Accompanied by demonstrations in Berlin, on 21 April 2021, the German Federal Parliament (Bundestag) has passed further legislation as a measure against rising infection numbers. The draft of the legislative act, commonly referred to as the Fourth Act on the Protection Of The Population (“Viertes Bevölkerungsschutzgesetz”, Act), includes regulations for both the private as well as the commercial environment and will apply nationwide. The Act has passed the German Federal Council (Bundesrat) on 21 April 2021, was signed by the German Federal President and published on 22 April 2021 and will come into force on 23 April 2021. This was one of the fastest legislative actions in German history.

For the time being, the Act will apply for a limited period until 30 June 2021. It is expected that as early as of next week the Act will be challenged by several groups at the highest German court, the Federal Constitutional Court.

“Obligation” to work from home

The Act adopts certain regulations of the SARS-CoV-2 Occupational Health and Safety Ordinance (“SARS-CoV-2 Arbeitsschutzverordnung“, Ordinance, cf. our blog entry of 23 March 2021). As provided by the Ordinance, pursuant to the Act employers are obligated to offer work from home to employees engaged with office work or similar activities. An exemption applies only if there are compelling operational reasons against this. The employer may be required to describe these reasons to the competent authority upon request.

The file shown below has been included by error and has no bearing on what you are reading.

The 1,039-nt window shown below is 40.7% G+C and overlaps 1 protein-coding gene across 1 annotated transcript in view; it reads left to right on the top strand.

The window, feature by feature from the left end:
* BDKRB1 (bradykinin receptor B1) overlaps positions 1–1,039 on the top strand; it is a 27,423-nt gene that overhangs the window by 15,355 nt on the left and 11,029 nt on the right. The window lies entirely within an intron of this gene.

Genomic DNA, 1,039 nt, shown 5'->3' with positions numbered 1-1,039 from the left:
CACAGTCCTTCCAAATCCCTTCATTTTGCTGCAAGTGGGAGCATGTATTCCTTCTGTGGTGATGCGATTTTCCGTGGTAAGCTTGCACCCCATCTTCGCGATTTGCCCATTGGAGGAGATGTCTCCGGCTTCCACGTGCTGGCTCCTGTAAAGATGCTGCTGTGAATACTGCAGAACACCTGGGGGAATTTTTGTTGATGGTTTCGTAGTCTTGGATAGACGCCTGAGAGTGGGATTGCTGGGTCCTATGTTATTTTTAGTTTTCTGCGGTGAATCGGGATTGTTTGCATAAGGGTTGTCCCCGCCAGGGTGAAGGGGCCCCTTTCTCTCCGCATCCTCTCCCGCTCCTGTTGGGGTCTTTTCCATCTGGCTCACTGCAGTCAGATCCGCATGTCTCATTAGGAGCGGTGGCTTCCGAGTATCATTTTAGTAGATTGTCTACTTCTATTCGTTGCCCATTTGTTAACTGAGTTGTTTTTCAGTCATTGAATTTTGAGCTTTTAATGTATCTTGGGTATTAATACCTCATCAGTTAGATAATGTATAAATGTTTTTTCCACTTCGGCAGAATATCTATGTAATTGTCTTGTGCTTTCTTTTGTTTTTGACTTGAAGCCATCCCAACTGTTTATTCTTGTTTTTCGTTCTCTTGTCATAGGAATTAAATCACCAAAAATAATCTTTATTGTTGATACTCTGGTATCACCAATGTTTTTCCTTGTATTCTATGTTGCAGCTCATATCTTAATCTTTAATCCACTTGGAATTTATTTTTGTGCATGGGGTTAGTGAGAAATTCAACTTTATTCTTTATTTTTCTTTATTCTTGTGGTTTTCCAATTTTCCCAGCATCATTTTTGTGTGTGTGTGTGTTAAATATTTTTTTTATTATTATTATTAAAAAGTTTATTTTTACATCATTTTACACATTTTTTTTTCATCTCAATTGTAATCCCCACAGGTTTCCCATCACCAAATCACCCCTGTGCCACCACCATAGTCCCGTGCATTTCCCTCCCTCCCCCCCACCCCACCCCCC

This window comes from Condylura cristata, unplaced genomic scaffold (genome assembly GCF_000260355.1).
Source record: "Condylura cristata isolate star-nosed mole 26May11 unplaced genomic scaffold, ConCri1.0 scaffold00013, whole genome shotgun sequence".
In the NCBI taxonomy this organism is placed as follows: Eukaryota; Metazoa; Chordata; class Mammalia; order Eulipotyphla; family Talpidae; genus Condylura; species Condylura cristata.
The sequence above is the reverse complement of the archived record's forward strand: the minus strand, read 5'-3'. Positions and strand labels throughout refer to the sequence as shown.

The Act goes even one step further. Under the new rules, employees will now be “obligated” to accept this offer of working from home. However, employees are also entitled to refuse to accept such offer if they have “reasons” to do so. According to the rationale of the Act, such reasons for a refusal may include, for example, confined space, interference from third parties or insufficient technical equipment at the employee’s residence. It is important to note that in principle statutory obligations of employees are not part of the employee’s contractual obligations under the employment contract. This means that even under the new rules the employer will not be able to enforce working from home. Since it needs to be expected that authorities will audit employers to confirm compliance with the Act, employers are well advised to ask their employees to sign a notice explaining that working from home was offered but employees refused to accept this offer for one of the reasons provided for in the Act.

The other provisions of the Act are largely tied to the exceedance of certain incidence values. For example, depending on the number of recent infections, businesses may have to close to the public and curfews may apply. Furthermore, the Federal Government (Bundesregierung) is authorized to issue ordinances which may provide for even more extensive measures. Thus, employers will still have to continuously monitor the legal situation.

Obligation to offer at least two tests per week

The Federal Ministry of Labor and Social Affairs has announced a further amendment to the Ordinance (cf. our blog entry of 16 April 2021), which is expected to come into force at the same time as the Act. Under the amended Ordinance, employers are obligated to offer at least two tests per week for employees not exclusively working from home. In addition to that, employers will have to store documentation on the procurement of tests or on agreements with third parties regarding tests at least until 30 June 2021.